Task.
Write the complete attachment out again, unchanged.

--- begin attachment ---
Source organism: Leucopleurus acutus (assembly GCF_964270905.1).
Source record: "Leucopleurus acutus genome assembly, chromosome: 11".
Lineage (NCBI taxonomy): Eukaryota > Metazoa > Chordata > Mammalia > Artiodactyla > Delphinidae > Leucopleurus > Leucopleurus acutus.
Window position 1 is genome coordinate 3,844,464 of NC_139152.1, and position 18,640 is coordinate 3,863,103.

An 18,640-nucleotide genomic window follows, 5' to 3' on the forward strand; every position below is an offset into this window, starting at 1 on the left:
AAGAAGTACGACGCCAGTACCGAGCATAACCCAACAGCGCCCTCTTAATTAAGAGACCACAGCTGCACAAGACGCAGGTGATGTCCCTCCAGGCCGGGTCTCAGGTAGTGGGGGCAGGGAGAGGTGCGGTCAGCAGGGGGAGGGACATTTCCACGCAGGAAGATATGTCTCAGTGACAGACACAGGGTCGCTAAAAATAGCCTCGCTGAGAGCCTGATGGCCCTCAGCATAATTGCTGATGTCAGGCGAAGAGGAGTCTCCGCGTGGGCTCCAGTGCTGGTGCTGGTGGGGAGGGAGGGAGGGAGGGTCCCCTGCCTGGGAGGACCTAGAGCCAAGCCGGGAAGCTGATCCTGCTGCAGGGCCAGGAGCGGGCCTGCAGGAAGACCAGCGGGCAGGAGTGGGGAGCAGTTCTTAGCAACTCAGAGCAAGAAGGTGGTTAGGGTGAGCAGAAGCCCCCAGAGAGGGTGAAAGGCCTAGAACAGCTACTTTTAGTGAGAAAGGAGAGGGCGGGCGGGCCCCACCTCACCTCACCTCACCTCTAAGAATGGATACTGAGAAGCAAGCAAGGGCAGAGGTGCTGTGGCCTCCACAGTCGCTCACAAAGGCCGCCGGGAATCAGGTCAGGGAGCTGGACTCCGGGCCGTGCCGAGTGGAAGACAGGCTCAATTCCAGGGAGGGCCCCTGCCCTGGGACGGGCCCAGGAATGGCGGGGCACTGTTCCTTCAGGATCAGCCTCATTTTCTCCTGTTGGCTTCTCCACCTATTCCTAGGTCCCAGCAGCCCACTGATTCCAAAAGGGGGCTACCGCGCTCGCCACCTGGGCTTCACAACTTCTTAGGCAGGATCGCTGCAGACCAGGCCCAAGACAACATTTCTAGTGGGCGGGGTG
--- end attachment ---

Source organism: Leucopleurus acutus (assembly GCF_964270905.1).
Source record: "Leucopleurus acutus genome assembly, chromosome: 11".
Lineage (NCBI taxonomy): Eukaryota > Metazoa > Chordata > Mammalia > Artiodactyla > Delphinidae > Leucopleurus > Leucopleurus acutus.
Window position 1 is genome coordinate 3,844,464 of NC_139152.1, and position 18,640 is coordinate 3,863,103.

An 18,640-nucleotide genomic window follows, 5' to 3' on the forward strand; every position below is an offset into this window, starting at 1 on the left:
AAGAAGTACGACGCCAGTACCGAGCATAACCCAACAGCGCCCTCTTAATTAAGAGACCACAGCTGCACAAGACGCAGGTGATGTCCCTCCAGGCCGGGTCTCAGGTAGTGGGGGCAGGGAGAGGTGCGGTCAGCAGGGGGAGGGACATTTCCACGCAGGAAGATATGTCTCAGTGACAGACACAGGGTCGCTAAAAATAGCCTCGCTGAGAGCCTGATGGCCCTCAGCATAATTGCTGATGTCAGGCGAAGAGGAGTCTCCGCGTGGGCTCCAGTGCTGGTGCTGGTGGGGAGGGAGGGAGGGAGGGTCCCCTGCCTGGGAGGACCTAGAGCCAAGCCGGGAAGCTGATCCTGCTGCAGGGCCAGGAGCGGGCCTGCAGGAAGACCAGCGGGCAGGAGTGGGGAGCAGTTCTTAGCAACTCAGAGCAAGAAGGTGGTTAGGGTGAGCAGAAGCCCCCAGAGAGGGTGAAAGGCCTAGAACAGCTACTTTTAGTGAGAAAGGAGAGGGCGGGCGGGCCCCACCTCACCTCACCTCACCTCTAAGAATGGATACTGAGAAGCAAGCAAGGGCAGAGGTGCTGTGGCCTCCACAGTCGCTCACAAAGGCCGCCGGGAATCAGGTCAGGGAGCTGGACTCCGGGCCGTGCCGAGTGGAAGACAGGCTCAATTCCAGGGAGGGCCCCTGCCCTGGGACGGGCCCAGGAATGGCGGGGCACTGTTCCTTCAGGATCAGCCTCATTTTCTCCTGTTGGCTTCTCCACCTATTCCTAGGTCCCAGCAGCCCACTGATTCCAAAAGGGGGCTACCGCGCTCGCCACCTGGGCTTCACAACTTCTTAGGCAGGATCGCTGCAGACCAGGCCCAAGACAACATTTCTAGTGGGCGGGGTG